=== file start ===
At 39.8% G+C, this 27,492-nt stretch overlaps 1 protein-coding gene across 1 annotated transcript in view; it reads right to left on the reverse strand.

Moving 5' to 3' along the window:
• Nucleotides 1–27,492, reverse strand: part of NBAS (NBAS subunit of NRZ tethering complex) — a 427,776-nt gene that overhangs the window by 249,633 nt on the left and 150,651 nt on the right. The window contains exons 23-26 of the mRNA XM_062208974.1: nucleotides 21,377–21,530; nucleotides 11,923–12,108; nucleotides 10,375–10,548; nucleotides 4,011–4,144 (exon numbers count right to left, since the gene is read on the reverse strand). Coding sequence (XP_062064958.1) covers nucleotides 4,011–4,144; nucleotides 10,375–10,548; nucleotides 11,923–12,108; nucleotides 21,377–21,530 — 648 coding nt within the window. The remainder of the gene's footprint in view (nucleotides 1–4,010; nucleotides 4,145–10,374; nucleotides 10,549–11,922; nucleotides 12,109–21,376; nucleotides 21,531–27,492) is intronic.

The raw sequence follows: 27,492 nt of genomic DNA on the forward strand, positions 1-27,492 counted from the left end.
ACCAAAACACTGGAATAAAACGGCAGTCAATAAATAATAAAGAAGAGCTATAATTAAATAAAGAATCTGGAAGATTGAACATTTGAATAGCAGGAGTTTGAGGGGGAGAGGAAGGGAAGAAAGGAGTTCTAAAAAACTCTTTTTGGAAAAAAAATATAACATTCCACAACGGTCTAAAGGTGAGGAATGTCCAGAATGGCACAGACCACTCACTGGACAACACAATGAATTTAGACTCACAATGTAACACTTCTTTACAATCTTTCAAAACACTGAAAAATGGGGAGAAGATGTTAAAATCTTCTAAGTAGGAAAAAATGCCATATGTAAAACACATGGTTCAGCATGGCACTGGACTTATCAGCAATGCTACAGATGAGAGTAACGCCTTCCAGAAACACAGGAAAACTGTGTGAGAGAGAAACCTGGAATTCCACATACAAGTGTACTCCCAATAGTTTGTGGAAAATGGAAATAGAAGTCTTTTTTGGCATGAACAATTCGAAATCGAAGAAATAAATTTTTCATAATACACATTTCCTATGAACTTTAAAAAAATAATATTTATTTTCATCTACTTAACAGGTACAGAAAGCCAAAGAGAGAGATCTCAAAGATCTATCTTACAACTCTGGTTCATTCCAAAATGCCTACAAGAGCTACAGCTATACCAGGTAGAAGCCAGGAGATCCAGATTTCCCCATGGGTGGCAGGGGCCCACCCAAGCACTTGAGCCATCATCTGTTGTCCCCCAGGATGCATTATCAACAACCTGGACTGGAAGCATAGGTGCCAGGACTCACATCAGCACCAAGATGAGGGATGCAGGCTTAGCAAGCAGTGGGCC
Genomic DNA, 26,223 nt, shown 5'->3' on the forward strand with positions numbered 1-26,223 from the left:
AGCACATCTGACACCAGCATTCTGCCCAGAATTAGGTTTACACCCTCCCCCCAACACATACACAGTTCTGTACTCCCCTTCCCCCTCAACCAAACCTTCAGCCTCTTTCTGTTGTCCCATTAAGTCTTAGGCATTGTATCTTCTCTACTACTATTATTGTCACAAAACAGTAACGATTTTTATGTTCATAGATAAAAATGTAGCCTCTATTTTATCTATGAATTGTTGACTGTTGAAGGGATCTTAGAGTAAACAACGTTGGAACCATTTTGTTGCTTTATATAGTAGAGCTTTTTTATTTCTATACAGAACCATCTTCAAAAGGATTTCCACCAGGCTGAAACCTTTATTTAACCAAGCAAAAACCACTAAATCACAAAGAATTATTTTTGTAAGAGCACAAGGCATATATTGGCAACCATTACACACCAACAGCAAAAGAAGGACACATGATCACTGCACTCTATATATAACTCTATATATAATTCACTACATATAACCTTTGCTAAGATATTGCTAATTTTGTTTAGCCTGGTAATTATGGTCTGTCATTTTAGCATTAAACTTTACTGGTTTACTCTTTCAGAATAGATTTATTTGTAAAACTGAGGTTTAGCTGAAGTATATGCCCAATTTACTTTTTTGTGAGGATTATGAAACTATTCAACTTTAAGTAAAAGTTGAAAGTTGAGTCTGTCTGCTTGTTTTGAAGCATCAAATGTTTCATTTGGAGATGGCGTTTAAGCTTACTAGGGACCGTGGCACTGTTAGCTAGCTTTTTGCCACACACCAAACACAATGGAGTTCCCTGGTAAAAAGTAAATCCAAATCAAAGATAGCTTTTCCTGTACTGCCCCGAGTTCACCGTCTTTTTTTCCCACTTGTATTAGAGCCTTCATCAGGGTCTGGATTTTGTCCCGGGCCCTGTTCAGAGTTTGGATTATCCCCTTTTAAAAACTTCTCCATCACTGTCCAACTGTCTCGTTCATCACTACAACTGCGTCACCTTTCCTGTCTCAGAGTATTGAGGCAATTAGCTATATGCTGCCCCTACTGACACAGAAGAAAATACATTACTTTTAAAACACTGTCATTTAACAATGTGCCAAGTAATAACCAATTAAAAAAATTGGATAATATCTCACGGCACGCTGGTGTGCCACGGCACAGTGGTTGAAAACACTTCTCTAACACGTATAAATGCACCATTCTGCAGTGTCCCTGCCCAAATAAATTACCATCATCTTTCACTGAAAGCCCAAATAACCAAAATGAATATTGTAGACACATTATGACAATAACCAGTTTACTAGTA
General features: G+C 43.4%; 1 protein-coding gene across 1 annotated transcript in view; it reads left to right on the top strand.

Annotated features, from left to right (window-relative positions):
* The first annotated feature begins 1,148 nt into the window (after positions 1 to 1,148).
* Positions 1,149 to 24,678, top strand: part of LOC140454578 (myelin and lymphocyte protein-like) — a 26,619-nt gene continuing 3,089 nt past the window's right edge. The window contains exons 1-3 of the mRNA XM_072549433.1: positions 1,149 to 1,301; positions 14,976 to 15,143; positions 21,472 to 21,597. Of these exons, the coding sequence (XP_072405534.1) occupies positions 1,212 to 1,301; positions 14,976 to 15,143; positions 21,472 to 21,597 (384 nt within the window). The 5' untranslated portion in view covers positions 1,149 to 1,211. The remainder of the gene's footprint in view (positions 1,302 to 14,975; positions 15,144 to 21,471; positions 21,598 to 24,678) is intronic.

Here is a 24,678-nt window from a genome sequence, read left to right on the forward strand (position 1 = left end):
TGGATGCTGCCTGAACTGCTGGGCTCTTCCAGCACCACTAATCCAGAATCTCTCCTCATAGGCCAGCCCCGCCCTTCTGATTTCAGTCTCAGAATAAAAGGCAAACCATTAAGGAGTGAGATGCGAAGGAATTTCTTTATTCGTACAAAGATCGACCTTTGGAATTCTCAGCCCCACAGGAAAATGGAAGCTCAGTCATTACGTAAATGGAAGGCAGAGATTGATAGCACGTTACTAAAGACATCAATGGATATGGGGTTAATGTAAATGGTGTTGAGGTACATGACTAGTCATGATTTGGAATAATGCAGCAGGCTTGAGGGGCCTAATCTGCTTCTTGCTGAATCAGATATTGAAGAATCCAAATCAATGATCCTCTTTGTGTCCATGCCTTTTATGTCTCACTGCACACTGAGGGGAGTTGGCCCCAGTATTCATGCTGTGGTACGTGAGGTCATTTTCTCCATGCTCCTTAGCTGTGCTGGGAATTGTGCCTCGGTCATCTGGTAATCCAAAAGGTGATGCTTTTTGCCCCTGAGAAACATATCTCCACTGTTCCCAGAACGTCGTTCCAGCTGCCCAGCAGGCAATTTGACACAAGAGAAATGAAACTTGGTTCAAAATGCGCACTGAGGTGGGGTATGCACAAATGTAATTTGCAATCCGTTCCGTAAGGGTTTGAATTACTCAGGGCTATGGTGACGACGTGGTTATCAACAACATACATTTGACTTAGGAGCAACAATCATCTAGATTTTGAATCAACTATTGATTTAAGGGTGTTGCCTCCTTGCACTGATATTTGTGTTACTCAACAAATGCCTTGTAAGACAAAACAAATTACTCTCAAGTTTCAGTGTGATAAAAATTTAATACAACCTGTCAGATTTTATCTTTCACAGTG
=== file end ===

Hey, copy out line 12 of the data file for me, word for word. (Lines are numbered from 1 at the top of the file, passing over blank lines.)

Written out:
Here is a 24,678-nt window from a genome sequence, read left to right on the forward strand (position 1 = left end):